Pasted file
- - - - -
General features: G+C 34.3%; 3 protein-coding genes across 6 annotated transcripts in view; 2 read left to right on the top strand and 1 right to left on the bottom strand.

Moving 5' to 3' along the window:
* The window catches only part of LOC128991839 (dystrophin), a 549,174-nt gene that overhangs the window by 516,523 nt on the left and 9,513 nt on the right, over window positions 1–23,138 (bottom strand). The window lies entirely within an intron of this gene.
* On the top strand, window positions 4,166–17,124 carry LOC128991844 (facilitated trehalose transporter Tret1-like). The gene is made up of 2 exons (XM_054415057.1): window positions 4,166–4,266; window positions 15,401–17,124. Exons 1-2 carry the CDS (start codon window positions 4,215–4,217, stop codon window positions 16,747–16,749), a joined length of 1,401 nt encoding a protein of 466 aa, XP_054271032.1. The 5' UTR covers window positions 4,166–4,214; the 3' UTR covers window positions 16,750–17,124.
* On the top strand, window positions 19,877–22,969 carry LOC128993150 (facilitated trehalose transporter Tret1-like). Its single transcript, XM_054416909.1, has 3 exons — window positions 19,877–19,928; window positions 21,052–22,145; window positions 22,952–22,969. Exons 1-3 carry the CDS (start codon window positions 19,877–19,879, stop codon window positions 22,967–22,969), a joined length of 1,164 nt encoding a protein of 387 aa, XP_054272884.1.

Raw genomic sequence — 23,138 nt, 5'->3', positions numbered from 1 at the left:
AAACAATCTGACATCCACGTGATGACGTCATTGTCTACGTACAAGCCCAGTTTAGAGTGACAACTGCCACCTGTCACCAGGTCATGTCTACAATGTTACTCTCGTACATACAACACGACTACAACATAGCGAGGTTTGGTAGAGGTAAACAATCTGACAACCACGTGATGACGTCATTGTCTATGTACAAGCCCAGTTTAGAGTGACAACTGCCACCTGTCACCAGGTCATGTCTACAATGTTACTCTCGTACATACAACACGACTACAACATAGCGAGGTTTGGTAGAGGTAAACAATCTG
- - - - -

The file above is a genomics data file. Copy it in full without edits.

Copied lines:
General features: G+C 34.3%; 3 protein-coding genes across 6 annotated transcripts in view; 2 read left to right on the top strand and 1 right to left on the bottom strand.

Moving 5' to 3' along the window:
* The window catches only part of LOC128991839 (dystrophin), a 549,174-nt gene that overhangs the window by 516,523 nt on the left and 9,513 nt on the right, over window positions 1–23,138 (bottom strand). The window lies entirely within an intron of this gene.
* On the top strand, window positions 4,166–17,124 carry LOC128991844 (facilitated trehalose transporter Tret1-like). The gene is made up of 2 exons (XM_054415057.1): window positions 4,166–4,266; window positions 15,401–17,124. Exons 1-2 carry the CDS (start codon window positions 4,215–4,217, stop codon window positions 16,747–16,749), a joined length of 1,401 nt encoding a protein of 466 aa, XP_054271032.1. The 5' UTR covers window positions 4,166–4,214; the 3' UTR covers window positions 16,750–17,124.
* On the top strand, window positions 19,877–22,969 carry LOC128993150 (facilitated trehalose transporter Tret1-like). Its single transcript, XM_054416909.1, has 3 exons — window positions 19,877–19,928; window positions 21,052–22,145; window positions 22,952–22,969. Exons 1-3 carry the CDS (start codon window positions 19,877–19,879, stop codon window positions 22,967–22,969), a joined length of 1,164 nt encoding a protein of 387 aa, XP_054272884.1.

Raw genomic sequence — 23,138 nt, 5'->3', positions numbered from 1 at the left:
AAACAATCTGACATCCACGTGATGACGTCATTGTCTACGTACAAGCCCAGTTTAGAGTGACAACTGCCACCTGTCACCAGGTCATGTCTACAATGTTACTCTCGTACATACAACACGACTACAACATAGCGAGGTTTGGTAGAGGTAAACAATCTGACAACCACGTGATGACGTCATTGTCTATGTACAAGCCCAGTTTAGAGTGACAACTGCCACCTGTCACCAGGTCATGTCTACAATGTTACTCTCGTACATACAACACGACTACAACATAGCGAGGTTTGGTAGAGGTAAACAATCTG